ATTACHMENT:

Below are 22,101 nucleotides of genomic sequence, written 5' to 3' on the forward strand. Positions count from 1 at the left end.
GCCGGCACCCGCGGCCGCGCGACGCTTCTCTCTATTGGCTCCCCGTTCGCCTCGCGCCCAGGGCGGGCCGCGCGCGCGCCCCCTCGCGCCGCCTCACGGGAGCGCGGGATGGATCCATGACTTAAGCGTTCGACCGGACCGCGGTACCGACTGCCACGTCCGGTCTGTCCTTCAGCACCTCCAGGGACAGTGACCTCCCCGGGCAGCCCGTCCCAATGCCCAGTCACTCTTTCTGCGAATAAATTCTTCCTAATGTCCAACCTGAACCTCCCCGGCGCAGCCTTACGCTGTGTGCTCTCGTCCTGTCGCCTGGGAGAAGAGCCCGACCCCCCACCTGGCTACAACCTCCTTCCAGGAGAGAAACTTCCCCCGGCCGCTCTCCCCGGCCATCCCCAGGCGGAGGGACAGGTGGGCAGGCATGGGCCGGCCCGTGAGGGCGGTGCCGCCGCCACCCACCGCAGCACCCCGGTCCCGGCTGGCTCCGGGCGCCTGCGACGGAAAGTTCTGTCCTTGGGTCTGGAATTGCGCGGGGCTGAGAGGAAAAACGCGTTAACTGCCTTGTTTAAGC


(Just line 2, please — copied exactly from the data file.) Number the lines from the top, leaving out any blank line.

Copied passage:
GCCGGCACCCGCGGCCGCGCGACGCTTCTCTCTATTGGCTCCCCGTTCGCCTCGCGCCCAGGGCGGGCCGCGCGCGCGCCCCCTCGCGCCGCCTCACGGGAGCGCGGGATGGATCCATGACTTAAGCGTTCGACCGGACCGCGGTACCGACTGCCACGTCCGGTCTGTCCTTCAGCACCTCCAGGGACAGTGACCTCCCCGGGCAGCCCGTCCCAATGCCCAGTCACTCTTTCTGCGAATAAATTCTTCCTAATGTCCAACCTGAACCTCCCCGGCGCAGCCTTACGCTGTGTGCTCTCGTCCTGTCGCCTGGGAGAAGAGCCCGACCCCCCACCTGGCTACAACCTCCTTCCAGGAGAGAAACTTCCCCCGGCCGCTCTCCCCGGCCATCCCCAGGCGGAGGGACAGGTGGGCAGGCATGGGCCGGCCCGTGAGGGCGGTGCCGCCGCCACCCACCGCAGCACCCCGGTCCCGGCTGGCTCCGGGCGCCTGCGACGGAAAGTTCTGTCCTTGGGTCTGGAATTGCGCGGGGCTGAGAGGAAAAACGCGTTAACTGCCTTGTTTAAGC